#2 – After Atlas by Emma Newman

And speaking of stunning works, Emma Newman’s future murder mystery After Atlas has stuck with me ever since reading it a few months ago. While the plot is compelling and the characters are intriguing, it is Ms. Newman’s envisioning of our future that is truly arresting.  Governments are run by corporations, people enter into contracts (which can be bought and sold) that amount to indentured servitude, and technology is so ingrained – literally as well as figuratively – that surveillance and merchandizing and profiling are expected and accepted, and privilege includes strategic manipulation of that technology. While the plot and characters still take center stage in After Atlas, this backdrop makes the narrative feel chillingly plausible. A companion novel to an equally stunning 2015 work, Planetfall, this novel resonates with everything going on in the “real” world today, for better or, more appropriately, for worse. It makes life quite interesting.

#1 – The Long Way to a Small, Angry Planet by Becky Chambers

You’ve heard the old saying “it’s not the destination that counts, it’s the journey”?  That is so true of The Long Way to a Small, Angry Planet. This book is about the Wayfarer, a tunneling ship, built to open up wormholes between distant planets. She’s a capable ship, but the crew would love to equip her for larger, more lucrative jobs; unfortunately, equipment like that is expensive. When the chance to take an edgy job arises, the crew decides to go for it despite the unknowns and unspoken dangers.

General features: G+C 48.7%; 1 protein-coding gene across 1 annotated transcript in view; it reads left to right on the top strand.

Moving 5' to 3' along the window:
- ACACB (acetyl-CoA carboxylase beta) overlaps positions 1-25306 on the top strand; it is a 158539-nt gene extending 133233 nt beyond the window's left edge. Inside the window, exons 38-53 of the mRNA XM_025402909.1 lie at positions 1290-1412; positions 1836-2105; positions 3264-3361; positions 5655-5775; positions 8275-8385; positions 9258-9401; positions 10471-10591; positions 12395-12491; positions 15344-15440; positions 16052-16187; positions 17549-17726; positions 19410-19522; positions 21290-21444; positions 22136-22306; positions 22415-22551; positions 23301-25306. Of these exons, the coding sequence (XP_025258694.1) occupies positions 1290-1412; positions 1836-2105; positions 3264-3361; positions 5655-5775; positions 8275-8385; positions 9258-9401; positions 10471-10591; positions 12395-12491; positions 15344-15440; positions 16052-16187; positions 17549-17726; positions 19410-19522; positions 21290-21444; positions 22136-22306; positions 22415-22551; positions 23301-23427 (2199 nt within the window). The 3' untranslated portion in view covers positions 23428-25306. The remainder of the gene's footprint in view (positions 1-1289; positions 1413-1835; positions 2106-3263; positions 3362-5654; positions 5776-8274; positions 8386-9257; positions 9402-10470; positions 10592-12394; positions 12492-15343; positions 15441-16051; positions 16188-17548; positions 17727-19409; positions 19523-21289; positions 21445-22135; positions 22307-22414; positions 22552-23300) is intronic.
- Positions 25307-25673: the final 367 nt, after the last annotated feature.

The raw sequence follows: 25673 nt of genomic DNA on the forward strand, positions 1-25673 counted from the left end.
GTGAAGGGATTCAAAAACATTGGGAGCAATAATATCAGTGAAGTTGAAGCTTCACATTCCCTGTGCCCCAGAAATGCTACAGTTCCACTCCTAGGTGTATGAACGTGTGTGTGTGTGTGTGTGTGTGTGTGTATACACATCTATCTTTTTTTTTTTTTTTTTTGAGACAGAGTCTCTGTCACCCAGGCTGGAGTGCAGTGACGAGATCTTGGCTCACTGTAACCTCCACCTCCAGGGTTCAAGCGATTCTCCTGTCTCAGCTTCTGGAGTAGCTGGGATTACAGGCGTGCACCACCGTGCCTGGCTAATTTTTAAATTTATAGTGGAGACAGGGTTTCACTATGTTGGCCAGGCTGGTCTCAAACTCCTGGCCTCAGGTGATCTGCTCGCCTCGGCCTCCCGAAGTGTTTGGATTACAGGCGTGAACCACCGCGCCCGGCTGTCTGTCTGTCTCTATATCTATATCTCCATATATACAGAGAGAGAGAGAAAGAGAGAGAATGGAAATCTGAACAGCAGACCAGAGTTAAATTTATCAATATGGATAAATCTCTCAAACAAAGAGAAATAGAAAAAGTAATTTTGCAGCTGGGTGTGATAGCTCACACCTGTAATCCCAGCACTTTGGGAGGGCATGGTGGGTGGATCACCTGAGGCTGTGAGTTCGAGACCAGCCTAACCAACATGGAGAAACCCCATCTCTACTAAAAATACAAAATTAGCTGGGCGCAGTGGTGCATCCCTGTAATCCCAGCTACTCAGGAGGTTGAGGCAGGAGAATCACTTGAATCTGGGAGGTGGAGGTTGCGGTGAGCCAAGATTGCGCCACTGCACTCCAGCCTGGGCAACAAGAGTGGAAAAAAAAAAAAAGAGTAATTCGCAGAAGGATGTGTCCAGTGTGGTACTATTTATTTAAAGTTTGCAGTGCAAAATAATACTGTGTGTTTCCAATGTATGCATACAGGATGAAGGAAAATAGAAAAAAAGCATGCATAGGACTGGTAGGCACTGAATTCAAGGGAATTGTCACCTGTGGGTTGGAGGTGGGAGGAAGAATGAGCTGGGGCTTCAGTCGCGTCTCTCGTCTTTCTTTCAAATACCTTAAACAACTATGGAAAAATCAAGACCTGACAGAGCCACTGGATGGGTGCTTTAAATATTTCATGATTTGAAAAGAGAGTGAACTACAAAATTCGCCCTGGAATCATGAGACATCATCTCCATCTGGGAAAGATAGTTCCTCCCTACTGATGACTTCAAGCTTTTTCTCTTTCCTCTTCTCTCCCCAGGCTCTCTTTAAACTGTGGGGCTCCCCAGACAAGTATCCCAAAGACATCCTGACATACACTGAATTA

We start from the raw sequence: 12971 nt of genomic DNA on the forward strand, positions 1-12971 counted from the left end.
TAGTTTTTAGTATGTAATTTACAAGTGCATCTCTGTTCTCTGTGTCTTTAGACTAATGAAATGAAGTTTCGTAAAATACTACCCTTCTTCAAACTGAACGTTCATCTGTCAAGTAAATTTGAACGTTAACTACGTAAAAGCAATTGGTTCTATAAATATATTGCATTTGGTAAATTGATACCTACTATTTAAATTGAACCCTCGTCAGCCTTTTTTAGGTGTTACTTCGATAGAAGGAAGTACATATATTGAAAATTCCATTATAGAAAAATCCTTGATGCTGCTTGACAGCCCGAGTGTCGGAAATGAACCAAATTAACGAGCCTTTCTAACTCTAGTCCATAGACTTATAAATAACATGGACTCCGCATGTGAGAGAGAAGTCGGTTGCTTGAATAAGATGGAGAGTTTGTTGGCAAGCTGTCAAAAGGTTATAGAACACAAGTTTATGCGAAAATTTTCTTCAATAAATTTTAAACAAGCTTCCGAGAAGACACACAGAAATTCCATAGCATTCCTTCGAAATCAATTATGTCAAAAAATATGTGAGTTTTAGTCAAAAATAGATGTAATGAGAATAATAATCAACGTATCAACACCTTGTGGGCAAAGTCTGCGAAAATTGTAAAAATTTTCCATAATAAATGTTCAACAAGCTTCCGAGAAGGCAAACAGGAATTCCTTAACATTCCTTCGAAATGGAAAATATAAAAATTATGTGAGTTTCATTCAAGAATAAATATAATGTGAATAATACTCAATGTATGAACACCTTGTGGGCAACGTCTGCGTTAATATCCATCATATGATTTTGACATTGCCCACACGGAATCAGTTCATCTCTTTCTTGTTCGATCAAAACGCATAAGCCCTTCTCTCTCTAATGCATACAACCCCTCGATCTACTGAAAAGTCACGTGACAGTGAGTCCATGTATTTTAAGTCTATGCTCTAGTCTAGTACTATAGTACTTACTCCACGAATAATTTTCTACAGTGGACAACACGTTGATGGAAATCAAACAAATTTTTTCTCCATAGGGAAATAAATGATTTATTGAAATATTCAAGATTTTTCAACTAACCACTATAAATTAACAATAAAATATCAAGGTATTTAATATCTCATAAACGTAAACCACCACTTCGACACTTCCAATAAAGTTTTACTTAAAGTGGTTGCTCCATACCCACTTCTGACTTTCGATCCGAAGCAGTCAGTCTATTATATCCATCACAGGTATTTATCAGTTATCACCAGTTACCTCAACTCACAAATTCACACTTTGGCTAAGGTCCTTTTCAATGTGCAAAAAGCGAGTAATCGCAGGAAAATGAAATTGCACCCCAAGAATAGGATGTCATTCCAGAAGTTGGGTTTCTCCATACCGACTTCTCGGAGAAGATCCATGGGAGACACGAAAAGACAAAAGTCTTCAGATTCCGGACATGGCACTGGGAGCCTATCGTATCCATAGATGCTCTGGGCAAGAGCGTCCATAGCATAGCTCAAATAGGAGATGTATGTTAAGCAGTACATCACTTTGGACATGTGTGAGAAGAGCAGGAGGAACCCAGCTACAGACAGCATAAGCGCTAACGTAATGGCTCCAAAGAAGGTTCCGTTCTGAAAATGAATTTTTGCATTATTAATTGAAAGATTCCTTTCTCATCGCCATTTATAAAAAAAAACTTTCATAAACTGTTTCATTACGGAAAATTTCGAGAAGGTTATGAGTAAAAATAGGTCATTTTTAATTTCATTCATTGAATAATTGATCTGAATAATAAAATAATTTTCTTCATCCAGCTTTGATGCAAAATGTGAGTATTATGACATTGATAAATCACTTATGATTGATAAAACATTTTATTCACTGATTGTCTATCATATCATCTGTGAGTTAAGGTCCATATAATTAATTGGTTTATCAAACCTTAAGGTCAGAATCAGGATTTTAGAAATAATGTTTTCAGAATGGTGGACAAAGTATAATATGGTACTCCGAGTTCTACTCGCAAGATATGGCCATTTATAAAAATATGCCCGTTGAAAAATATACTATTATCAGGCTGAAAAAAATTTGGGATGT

It’s that crew that makes this book so darned wonderful. Not all of them are human, and some of the non-humans are not even remotely humanoid. It is incredibly gratifying – and highly entertaining – to experience a story where distinctly non-human characters play a vital role in not only the workings of the ship, but in the dynamics of the crew. And it’s not just their appearances – it’s their customs and histories, their thought processes and tastes and reactions. The humans are no slouches, either! It’s a beautiful, eclectic mix of personalities, making the journey on the way to the job (and the stops along the way) a true pleasure to experience.


So there you have it! My favorite books of 2016. And just for good measure, because there still are plenty of books that I’d love to recommend, I’ve also included a baker’s dozen “honorable mentions” for good measure – and not all of them are science fiction or fantasy! Every one of them, though, are darned good reading:

Honorable Mentions:  Ghost Talkers by Mary Robinette Kowal, The Rise of Io by Wesley Chu, Who Killed Sherlock Holmes by Paul Cornell, The Spider’s War by Daniel Abraham, Borderline by Mishell Baker, City of Blades by Robert Jackson Bennett, Arcadia by Iain Pears, All the Birds in the Sky by Charlie Jane Anders, Morning Star by Pierce Brown, Born a Crime by Trevor Noah, Hag-Seed by Margaret Atwood, Thursday 1:17 pm by Michael Landweber, A Gathering of Shadows by V. E. Schwab

Happy New Year, everyone! And always, Happy Reading!

~ Sharon Browning